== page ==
2011 Honda CR-Z Road Test Review

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Honda is well known for building technologically advanced, lightweight, fuel-efficient cars that are fun to drive. Back in 1985, the company introduced the first sporty two-seat economy car, the CR-X. Universally acclaimed for its good looks, great fuel economy and reasonable price, the CR-X was a runaway hit for Honda.

For 2011, Honda is returning to that concept, but with a twist––a gasoline/electric hybrid powertrain. This makes CR-Z the first truly sporty hybrid two-seater. A taut suspension system, quick steering, and the first six-speed manual transmission ever fitted to a hybrid automobile round out the package.

Honda has more history here, the first hybrid ever sold in the North America was a Honda two-seater called Insight. Yes, Insight beat Prius to market, but HD DVD beat Blu-Ray to market too, and we all saw how that turned out. The CR-Z however, has something going for it the original Insight did not. The CR-Z has a style that promises excitement. Look at those voluptuous rear fenders, that gentle arcing nose and that sleek ovoid shape.

A two-seat hybrid sports coupe though? Does it really work?

In a word, yes.

When it comes to agility, Hondas always shine. They're quick off the line and smoothly tenacious through the corners. This one absolutely exhibits those traits. The six-speed manual shifts crisply, has relatively short throws and clutch take-up is absolutely perfect. On a winding road, when piloted by a proficient driver, a CR-Z can be tough to keep up with. The 1.5-litre inline four produces 112 horsepower and the electric motor contributes 13 more for a total of 122 horsepower. Total torque output is 128 ft-lbs with 58 of that total coming from the electric motor and 107 coming from the gasoline engine.

That doesn't add up, right?

Because the peak output for the CR-Z's gasoline engine and electric motor occur at significantly different RPM ranges, the combined rating for horsepower and the combined rating for torque take into account the unique RPM when each peak occurs. Thus, the combined power numbers do not represent the simple addition of the peak numbers for the gasoline engine and electric motor. This is why the 112 horsepower (gasoline engine) plus the 13 horsepower (electric motor) equals a combined output of 122 (not 125).

Inside the 2011 Honda CR-Z, the instrument panel has all the controls conveniently grouped around the three-spoke tilt and telescoping steering wheel. The display is pleasing to the eye and uses colour to reflect which of the three available modes the car is driving in.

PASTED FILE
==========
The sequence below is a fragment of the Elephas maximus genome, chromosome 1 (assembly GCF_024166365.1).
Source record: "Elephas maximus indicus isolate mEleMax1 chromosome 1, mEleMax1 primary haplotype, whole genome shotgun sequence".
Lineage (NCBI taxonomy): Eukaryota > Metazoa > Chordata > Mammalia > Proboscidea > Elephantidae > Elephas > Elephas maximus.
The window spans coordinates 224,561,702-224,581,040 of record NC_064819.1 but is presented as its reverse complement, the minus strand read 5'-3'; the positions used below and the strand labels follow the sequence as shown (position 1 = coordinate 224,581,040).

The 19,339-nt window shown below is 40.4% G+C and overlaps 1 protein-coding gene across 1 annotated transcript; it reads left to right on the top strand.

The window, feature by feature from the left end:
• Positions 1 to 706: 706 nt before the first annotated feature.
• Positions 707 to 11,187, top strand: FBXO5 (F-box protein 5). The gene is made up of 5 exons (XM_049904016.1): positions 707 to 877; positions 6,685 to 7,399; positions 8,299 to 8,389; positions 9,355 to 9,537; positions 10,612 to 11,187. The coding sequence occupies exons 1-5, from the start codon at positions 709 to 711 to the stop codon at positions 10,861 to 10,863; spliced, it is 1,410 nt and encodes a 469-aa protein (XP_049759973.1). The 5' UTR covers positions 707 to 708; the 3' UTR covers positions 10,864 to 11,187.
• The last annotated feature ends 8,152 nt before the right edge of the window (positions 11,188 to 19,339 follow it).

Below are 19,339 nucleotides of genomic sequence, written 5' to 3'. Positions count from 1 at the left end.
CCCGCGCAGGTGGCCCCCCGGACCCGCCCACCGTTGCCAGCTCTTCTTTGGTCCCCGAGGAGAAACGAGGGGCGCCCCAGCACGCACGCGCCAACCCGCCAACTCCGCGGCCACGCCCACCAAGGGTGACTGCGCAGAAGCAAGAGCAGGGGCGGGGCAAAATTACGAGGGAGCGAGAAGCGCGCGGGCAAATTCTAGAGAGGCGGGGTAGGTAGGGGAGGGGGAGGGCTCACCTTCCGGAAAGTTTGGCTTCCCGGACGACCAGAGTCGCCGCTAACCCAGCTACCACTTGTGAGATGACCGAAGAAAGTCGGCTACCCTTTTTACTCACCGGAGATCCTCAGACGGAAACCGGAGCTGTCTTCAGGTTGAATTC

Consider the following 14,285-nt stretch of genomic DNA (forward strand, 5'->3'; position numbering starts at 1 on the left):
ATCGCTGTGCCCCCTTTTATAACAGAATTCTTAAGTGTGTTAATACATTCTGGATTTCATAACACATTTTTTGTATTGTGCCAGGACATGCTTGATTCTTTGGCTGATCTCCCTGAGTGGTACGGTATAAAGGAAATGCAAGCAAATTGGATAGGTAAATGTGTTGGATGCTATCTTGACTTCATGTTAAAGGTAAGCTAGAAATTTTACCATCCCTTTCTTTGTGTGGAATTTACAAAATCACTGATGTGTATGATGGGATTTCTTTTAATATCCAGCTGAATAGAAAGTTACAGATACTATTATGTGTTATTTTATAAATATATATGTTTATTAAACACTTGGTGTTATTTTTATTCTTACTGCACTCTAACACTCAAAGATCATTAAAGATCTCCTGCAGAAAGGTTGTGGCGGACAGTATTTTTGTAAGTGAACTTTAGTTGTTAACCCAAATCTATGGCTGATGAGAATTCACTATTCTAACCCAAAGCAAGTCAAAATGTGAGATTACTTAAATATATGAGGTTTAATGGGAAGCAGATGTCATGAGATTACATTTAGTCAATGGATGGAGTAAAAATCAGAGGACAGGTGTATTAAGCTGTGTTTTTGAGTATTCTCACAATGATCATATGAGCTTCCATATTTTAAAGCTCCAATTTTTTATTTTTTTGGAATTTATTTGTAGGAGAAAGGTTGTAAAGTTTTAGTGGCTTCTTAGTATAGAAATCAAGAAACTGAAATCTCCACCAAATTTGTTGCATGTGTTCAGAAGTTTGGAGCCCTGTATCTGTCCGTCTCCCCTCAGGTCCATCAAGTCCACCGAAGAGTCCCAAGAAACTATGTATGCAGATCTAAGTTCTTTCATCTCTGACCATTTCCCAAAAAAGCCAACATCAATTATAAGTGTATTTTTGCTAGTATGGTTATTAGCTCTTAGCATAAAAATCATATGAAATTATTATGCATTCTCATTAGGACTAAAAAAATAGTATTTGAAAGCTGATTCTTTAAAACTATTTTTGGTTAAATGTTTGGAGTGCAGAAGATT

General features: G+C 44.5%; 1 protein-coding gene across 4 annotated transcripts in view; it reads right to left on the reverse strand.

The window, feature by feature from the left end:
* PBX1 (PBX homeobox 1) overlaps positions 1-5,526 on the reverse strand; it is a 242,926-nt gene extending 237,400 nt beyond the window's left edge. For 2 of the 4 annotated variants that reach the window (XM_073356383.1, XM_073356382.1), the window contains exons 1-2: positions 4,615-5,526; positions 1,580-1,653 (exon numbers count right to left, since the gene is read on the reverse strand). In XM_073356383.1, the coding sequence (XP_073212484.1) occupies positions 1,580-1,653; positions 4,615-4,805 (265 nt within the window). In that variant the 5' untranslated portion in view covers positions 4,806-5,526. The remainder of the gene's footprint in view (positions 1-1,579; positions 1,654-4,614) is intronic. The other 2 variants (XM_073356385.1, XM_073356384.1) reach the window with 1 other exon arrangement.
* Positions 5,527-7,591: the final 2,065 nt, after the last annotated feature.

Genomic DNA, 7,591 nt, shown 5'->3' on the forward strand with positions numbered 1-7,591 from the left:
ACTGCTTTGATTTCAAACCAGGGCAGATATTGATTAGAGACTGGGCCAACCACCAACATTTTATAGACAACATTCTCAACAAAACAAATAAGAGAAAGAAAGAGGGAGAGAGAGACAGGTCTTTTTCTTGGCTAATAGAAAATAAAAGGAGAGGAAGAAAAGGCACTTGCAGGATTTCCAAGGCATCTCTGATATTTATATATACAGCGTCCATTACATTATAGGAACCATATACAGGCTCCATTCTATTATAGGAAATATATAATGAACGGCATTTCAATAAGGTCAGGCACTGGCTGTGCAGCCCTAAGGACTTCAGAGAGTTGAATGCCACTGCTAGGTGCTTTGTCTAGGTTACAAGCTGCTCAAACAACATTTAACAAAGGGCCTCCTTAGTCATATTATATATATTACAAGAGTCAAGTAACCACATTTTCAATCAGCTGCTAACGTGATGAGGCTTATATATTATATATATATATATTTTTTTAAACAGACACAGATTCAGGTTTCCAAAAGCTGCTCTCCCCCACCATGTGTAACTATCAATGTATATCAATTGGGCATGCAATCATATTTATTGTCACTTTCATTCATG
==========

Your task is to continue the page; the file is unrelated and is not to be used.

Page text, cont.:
Press the sport button, CR-Z's steering gets a bit quicker, the throttle response is sharper and the electric motor kicks in a bit harder. To reflect this, the inner ring of the tachometer glows red to let you know you're about to be starting something. In the Econ mode, the ring glows green, as long as you're driving frugally. Get more aggressive and the ring turns blue. In the Normal mode, the ring glows blue. If you opt for the CVT automatic instead of the six-speed manual transmission, you'll also find paddle shifters behind the wheel enabling you to choose from among six preselected gearing points.

At its base price of $24,885, CR-Z standard features include Vehicle Stability Assist, a 360-watt audio system with seven speakers––including a subwoofer–– plus auxiliary input and USB connection, Bluetooth, automatic climate control, power windows and door locks, remote entry, cruise control, a leather-wrapped steering wheel and HID headlights.

The cargo compartment offers some innovative solutions for storage. Immediately behind the seats is a hidden storage area with two trays beneath a cover. This is perfect for things like purses, laptops and other small items you'd like to readily access, but prefer kept out of sight. The rear cargo area can be divided into separate compartments. The cargo cover can be retracted, or removed altogether if required.

If there's anything to knock about the CR-Z, it's the 6.0L/100km combined city/highway fuel economy rating (5.3 with the automatic). The Prius is rated at 3.8 city/highway, and the CR-Z's larger Civic Hybrid and (ironically) Insight siblings drop into the mid to low 4s. A number of other cars routinely outperform the CR-Z in this regard too. However, few offer the style, sophistication, fun and outright sportiness of Honda's latest two-seater. And, it is the only hybrid two-seater available with a six-speed manual transmission.

With the 2011 Honda CR-Z, you'll be (somewhat) frugal with style.
©(Copyright Canadian Auto Press)

Topics: Hybrid, HEV, Honda, 2011, CR-Z, $20,000 - $29,999, Hybrid,

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